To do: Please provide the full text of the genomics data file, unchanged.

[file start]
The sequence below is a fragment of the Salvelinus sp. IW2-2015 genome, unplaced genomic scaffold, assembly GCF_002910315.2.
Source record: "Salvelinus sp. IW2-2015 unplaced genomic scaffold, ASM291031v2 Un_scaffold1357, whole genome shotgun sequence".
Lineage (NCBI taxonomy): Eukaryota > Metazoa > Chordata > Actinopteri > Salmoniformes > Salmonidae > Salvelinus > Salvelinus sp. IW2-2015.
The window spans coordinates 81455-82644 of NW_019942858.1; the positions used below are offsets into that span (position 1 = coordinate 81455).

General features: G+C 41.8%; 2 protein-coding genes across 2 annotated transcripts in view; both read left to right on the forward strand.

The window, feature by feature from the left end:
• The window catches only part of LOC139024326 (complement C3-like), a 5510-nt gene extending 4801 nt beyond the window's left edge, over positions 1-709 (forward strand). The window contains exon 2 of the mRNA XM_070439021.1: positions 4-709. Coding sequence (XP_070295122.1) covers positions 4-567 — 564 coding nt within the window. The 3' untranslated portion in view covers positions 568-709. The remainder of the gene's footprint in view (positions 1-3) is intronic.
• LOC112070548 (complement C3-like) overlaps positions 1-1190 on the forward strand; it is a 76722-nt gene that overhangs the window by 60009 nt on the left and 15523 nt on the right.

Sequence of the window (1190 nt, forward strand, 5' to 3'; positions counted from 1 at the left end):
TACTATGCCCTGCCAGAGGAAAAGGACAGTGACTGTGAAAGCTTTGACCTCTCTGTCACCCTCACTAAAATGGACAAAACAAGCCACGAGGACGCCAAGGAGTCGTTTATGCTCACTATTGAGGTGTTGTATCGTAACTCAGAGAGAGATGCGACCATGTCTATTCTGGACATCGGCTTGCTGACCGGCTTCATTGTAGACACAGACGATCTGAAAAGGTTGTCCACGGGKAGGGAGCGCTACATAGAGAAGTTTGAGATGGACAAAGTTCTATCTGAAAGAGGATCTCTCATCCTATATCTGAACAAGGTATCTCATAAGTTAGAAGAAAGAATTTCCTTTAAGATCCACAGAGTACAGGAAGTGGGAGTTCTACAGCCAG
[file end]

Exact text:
The sequence below is a fragment of the Salvelinus sp. IW2-2015 genome, unplaced genomic scaffold, assembly GCF_002910315.2.
Source record: "Salvelinus sp. IW2-2015 unplaced genomic scaffold, ASM291031v2 Un_scaffold1357, whole genome shotgun sequence".
Lineage (NCBI taxonomy): Eukaryota > Metazoa > Chordata > Actinopteri > Salmoniformes > Salmonidae > Salvelinus > Salvelinus sp. IW2-2015.
The window spans coordinates 81455-82644 of NW_019942858.1; the positions used below are offsets into that span (position 1 = coordinate 81455).

General features: G+C 41.8%; 2 protein-coding genes across 2 annotated transcripts in view; both read left to right on the forward strand.

The window, feature by feature from the left end:
• The window catches only part of LOC139024326 (complement C3-like), a 5510-nt gene extending 4801 nt beyond the window's left edge, over positions 1-709 (forward strand). The window contains exon 2 of the mRNA XM_070439021.1: positions 4-709. Coding sequence (XP_070295122.1) covers positions 4-567 — 564 coding nt within the window. The 3' untranslated portion in view covers positions 568-709. The remainder of the gene's footprint in view (positions 1-3) is intronic.
• LOC112070548 (complement C3-like) overlaps positions 1-1190 on the forward strand; it is a 76722-nt gene that overhangs the window by 60009 nt on the left and 15523 nt on the right.

Sequence of the window (1190 nt, forward strand, 5' to 3'; positions counted from 1 at the left end):
TACTATGCCCTGCCAGAGGAAAAGGACAGTGACTGTGAAAGCTTTGACCTCTCTGTCACCCTCACTAAAATGGACAAAACAAGCCACGAGGACGCCAAGGAGTCGTTTATGCTCACTATTGAGGTGTTGTATCGTAACTCAGAGAGAGATGCGACCATGTCTATTCTGGACATCGGCTTGCTGACCGGCTTCATTGTAGACACAGACGATCTGAAAAGGTTGTCCACGGGKAGGGAGCGCTACATAGAGAAGTTTGAGATGGACAAAGTTCTATCTGAAAGAGGATCTCTCATCCTATATCTGAACAAGGTATCTCATAAGTTAGAAGAAAGAATTTCCTTTAAGATCCACAGAGTACAGGAAGTGGGAGTTCTACAGCCAG